She earned a Bachelor of Art from Eastern Kentucky University in 1981, moved to Florida in 1984, and earned a Bachelor of Fine Art from Ringling College of Art & Design in 1991. As a student, she visited many renown art museums and soon realized that women's artwork and humorous art were under represented. It just didn't seem fair. "If I could change one thing in my lifetime, this would be it!"  The seeds of change were planted.

She loved going to outdoor art shows and discovered a variety of American artists with fresh, colorful, creative and upbeat ideas. There was a sense of freedom and pride in their work.  They were true small business entrepreneurs. An artist herself, Ms. Lee, thought it would be fun someday to bring all these people together to display their work for everyone to see.

Family tragedy struck in 1994 when her father had a stroke. She spent the next 10 years involved with her parent's medical care. During this emotionally difficult time, she realized how important it was to get a short respite of 1 or 2 hours, looking at plants, talking with friends, and visiting museums to continue this care. It was also apparent that many of her Baby Boomer friends were tackling these same issues. We all have parents.  By 2004, both Mom and Dad passed.

In 2006, Marietta Lee founded the Marietta Museum of Art & Whimsy, Inc. named in honor of her Mother, Grandmother, and Niece. At first, it was a non profit, private operating foundation in Connecticut. The museum immediately began collecting artwork.  However, it was difficult to find a location for the museum in her old hometown of Guilford, Connecticut.  So, she turned her attention back to Sarasota where she still maintained a residence and knew so well of its diverse cultural appeal and reputation as an art friendly community.
Within a short time, in 2008, she purchased the present Museum site in Florida. In 2009, she returned to Florida as a full time resident and founded the (Florida) Marietta Museum of Art & Whimsy, Inc., transferred all museum assets from the Connecticut organization to the Florida organization, and terminated the Connecticut organization. She then began work on a huge remodel of the Sarasota Museum site including the wonderful gardens.
When she began this  museum, she was thinking of Baby Boomers but it also quickly became a Grandparent Museum! Not specifically a children's museum, but a great place for grandparents and parents to teach their children about museums.  A place to enrich our lives with all the colors and sensations of art.  

"Initially, I wanted to create a friendly environment where people, especially adults, could relax and forget their problems even if only for a brief moment, to slow down, smell the roses, and enjoy the present."  It has become a Smiley Place.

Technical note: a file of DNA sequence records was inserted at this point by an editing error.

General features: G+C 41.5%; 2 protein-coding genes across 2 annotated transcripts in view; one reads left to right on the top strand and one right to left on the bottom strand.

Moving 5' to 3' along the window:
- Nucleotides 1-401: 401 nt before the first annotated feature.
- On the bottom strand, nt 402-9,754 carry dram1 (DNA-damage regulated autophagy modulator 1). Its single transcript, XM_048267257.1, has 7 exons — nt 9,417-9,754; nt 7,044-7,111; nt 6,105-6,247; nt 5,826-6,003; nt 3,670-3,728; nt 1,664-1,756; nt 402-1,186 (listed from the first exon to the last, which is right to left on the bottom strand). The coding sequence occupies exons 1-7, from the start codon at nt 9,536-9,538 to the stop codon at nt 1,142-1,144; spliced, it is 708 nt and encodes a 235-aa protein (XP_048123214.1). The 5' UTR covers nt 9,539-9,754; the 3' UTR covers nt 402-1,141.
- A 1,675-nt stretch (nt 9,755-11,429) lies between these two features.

As you exit your car in th eparking lot, you are confronted with some of the excellent, entertaining and brightly painted sculptures …

which then continues as you near the museum building.

Once inside the museum … whose collection is predominatly from local artists … is changed every summer.

Even the Men's

and Ladie's rooms are decorated.

Among the hundreds of items on display, there was only one with a political bent … a urinal high on the wall in the Men's room with a photo of Jane Fonda's Hanoi Jane" picture serving as a target.

The interior patio and garden area was also filled with more fun and interesting sculptures.

Little Jack Horner


An incredibly carved wooden loveseat made from a single piece of natural wood

Two surprisingly comfortable benches made of welded horseshoes

And, even American Nauturalist William Beebe's original Bathysphere

Walls:                            1” thick Cast Steel

Window:                      3” thick Fused Quartz

Weight:                        2.25 tons

Entrance Hatch:        400 lbs.

Cable Length:            3,000 feet

Cable Weight:            1.35 tons

Period orf Use:         1930-34

Deepest Descent:      3,028 feet in  1934  (a depth record not broken until 1949)

There is no way anyone could get either of us in this device … even when welded to a permanent stand!

While we have no "bucket list" we are continually amazed about the number of things to do and places to visit just in west central Florida.

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A Neal Diamond Tribute by Keith Allynn